By Kevin Dobbs and Maria Tor, S&P Global Market Intelligence staff writers
Bank merger-and-acquisition activity permeated Texas and the Southeast in 2017, and bankers say the ingredients for continued deal-making remain in place for this year.
There were 19 bank acquisitions announced in Texas last year and 17 in Florida, ranking the two states first and second, respectively, according to an S&P Global Market Intelligence analysis. In the Southeast, deal activity also was strong in North Carolina. There were 10 deals announced in that state in 2017.
The Southeast also was home to several deals valued above $100 million, with 17 deals across Florida and North Carolina topping that level.
"And there's still more upside in the Southeast," Chris Nichols, chief strategy officer at Winter Haven, Fla.-based CenterState Bank Corp., said in an interview.
CenterState closed two deals above $100 million last year, both of them in Florida, and it along with other acquisitive banks say sellers, while declining in number following years of consolidation, continue to pull up chairs to deal tables in the Southeast. Several more deals are likely this year, Nichols said.
Why the appeal?
Buyers are interested in expanding in or getting into the Southeast to capitalize on ongoing population growth that is fueling steady economic expansion and lending opportunities for banks, Nichols said. He added that the absence of a state income tax makes Florida particularly attractive.
Would-be sellers, meanwhile, are eager to join larger banks in order to gain the size necessary to operate more efficiently; to offer more products and continue to invest in evolving technology; and to compete with larger lenders.
Jacob Thompson, a managing director of investment banking at SAMCO Capital Markets, cited the same drivers of M&A in Texas. He said some banks also are motivated to sell because their management teams have reached retirement age, and they view turning their operations over to the executives of larger competitors as wise succession plans.
"I have no reason at this point to think M&A will not continue steadily this year," Thompson said in an interview. "Banking is a scale game. The larger you are, the more opportunities you have for profitability."
Many small banks also continue to grapple with high compliance costs, and they see partnering with a bigger company as a way to spread expenses out over a larger asset base. But, with a Republican White House and Congress pushing a pro-business agenda that includes deregulation, Thompson anticipates compliance costs will diminish some as a reason for bank M&A this year.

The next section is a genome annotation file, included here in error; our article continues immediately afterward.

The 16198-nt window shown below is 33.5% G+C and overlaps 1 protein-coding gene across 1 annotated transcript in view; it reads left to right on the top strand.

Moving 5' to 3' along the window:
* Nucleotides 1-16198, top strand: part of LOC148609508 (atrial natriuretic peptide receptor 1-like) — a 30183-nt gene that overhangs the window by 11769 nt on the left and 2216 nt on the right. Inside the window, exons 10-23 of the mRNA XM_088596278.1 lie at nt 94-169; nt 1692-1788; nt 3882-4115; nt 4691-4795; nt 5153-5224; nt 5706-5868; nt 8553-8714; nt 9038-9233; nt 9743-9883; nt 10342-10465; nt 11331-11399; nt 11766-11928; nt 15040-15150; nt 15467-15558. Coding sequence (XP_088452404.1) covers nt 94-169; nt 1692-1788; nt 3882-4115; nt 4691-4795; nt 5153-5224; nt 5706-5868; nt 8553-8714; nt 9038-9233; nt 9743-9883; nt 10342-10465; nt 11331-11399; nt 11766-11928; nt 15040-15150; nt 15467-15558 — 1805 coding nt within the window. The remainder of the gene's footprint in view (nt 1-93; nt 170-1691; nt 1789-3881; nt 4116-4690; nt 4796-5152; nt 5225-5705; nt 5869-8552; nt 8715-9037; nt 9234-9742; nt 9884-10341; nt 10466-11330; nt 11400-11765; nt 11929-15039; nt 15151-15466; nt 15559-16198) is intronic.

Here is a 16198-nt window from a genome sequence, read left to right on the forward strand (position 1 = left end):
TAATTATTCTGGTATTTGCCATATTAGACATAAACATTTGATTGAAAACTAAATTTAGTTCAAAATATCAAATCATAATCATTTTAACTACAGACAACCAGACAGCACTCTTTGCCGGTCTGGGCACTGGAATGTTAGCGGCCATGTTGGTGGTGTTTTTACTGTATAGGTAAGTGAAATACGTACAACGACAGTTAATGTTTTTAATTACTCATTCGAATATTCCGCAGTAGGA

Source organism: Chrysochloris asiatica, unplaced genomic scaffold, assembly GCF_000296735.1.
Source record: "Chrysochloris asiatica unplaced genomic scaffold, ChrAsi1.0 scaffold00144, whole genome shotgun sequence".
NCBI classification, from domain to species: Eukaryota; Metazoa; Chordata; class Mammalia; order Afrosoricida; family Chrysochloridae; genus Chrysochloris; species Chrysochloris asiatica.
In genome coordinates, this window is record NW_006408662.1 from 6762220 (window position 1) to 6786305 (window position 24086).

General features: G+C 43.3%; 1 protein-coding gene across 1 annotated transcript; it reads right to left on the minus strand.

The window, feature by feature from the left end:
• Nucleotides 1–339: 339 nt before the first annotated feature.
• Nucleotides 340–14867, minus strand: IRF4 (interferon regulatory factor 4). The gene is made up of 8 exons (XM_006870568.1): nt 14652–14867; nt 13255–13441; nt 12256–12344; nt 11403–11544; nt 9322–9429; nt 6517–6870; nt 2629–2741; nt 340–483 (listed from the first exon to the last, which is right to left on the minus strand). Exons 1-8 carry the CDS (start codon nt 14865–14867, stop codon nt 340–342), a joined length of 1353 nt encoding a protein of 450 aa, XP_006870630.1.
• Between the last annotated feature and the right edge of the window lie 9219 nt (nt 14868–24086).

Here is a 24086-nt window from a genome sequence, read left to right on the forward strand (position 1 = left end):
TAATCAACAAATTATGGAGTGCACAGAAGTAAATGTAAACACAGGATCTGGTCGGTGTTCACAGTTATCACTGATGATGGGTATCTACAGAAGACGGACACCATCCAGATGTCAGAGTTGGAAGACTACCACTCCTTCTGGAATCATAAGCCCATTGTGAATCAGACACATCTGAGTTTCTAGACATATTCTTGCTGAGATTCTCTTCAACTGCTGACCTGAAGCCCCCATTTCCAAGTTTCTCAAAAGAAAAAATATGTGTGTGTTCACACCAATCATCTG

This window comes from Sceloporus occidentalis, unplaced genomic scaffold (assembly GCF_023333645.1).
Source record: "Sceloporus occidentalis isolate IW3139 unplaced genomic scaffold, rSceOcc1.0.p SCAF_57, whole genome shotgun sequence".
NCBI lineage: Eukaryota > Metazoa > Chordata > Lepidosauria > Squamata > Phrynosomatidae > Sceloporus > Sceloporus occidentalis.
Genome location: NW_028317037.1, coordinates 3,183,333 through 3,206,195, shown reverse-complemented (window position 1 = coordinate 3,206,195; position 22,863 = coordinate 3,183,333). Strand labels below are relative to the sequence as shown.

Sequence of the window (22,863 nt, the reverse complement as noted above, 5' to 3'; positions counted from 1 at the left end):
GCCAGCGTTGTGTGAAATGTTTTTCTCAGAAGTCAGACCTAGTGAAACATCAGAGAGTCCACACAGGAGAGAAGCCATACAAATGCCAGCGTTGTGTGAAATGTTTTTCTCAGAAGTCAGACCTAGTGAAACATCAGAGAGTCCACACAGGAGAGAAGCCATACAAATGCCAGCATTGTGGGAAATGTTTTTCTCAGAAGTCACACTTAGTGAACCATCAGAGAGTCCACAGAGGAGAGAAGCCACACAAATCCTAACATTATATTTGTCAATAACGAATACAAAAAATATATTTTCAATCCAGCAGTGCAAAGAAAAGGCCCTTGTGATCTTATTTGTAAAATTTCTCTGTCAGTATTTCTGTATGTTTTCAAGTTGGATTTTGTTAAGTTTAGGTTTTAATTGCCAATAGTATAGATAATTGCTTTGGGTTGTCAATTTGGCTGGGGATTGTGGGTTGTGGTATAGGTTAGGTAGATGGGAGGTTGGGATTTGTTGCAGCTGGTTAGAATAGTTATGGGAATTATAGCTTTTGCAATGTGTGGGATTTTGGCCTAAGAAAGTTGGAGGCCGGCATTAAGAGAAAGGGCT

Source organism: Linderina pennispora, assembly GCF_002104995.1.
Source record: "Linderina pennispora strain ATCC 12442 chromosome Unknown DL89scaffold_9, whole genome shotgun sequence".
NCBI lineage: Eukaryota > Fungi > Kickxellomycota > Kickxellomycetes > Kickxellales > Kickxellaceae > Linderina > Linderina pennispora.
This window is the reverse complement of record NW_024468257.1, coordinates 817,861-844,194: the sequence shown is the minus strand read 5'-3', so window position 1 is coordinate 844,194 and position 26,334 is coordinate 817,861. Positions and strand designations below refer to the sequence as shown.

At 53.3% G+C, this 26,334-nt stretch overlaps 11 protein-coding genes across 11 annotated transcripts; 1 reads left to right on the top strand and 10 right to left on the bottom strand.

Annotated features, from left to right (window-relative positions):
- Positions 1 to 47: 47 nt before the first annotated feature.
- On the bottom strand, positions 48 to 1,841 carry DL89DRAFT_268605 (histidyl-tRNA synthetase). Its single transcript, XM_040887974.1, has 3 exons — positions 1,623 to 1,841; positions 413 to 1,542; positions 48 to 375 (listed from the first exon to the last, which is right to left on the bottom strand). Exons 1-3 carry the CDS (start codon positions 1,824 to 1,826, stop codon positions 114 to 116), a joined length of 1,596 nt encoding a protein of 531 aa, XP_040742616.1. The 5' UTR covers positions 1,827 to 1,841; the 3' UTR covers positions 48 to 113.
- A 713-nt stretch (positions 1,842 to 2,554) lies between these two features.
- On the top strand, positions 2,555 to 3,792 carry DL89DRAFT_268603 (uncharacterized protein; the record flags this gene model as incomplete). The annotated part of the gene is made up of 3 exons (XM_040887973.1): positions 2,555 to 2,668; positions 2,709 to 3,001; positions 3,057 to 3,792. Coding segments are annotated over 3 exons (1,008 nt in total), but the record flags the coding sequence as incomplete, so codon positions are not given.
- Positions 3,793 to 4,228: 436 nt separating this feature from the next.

Stock market impact
Thompson also noted that, with bank stocks up substantially since late 2016, buyers have strong currencies with which to pursue stock-driven deals, and sellers are eager to strike deals while stocks are strong and buyers are able to pay attractive prices.
"That math certainly still works," Thompson said. He added that, aside from unexpected global strife or a sudden economic recession, the one notable threat to M&A this year is a significant drop in bank stocks.
But with stock markets holding strong, a steady stream of deals valued above $100 million is likely again in 2018, particularly in states such as Florida, where there is strong economic appeal and a decreasing number of banks. The dwindling number creates scarcity value for remaining sellers, Nichols said.
That helps explain why Florida was home to the most deals valued above $100 million.
Trend beyond the Southeast
After Florida with 10 and North Carolina with seven, Illinois was third with five, followed by Texas and California with four each.
Several states in the Midwest also proved fertile ground for deal-making last year. With 16 announced deals, Missouri ranked third behind Texas and Florida, followed by Minnesota, whose 14 deals tied it with California for fourth. There were 13 bank deals in sixth-place Illinois last year.
Dubuque, Iowa-based Heartland Financial USA Inc.—which in 2017 announced a bank acquisition in each of Texas, Minnesota, and Colorado—expects to remain acquisitive.
Lynn Fuller, chairman and CEO of Heartland, said in an interview after announcing the Texas deal late in 2017 that possibilities abound in Texas and across the Midwest.
"We'll be active" in M&A in 2018 and beyond, Fuller said.
This article originally appeared on S&P Global Market Intelligence’s website on Jan. 10, 2018, under the title, "Southeast, Texas remain hot spots for bank M&A"
- Regions Financial Corp. Catches the Eye of Institutional Investors
- What All Banks Can Learn from Credit Suisse Group AG’s Earnings Report
- Studies Link Training to Innovation in the Workplace
- Banks and Other Institutions Look to Fight High Fees with New Exchange
- Bank Forecasts on Lending Policy: Cautious, But Not Pessimistic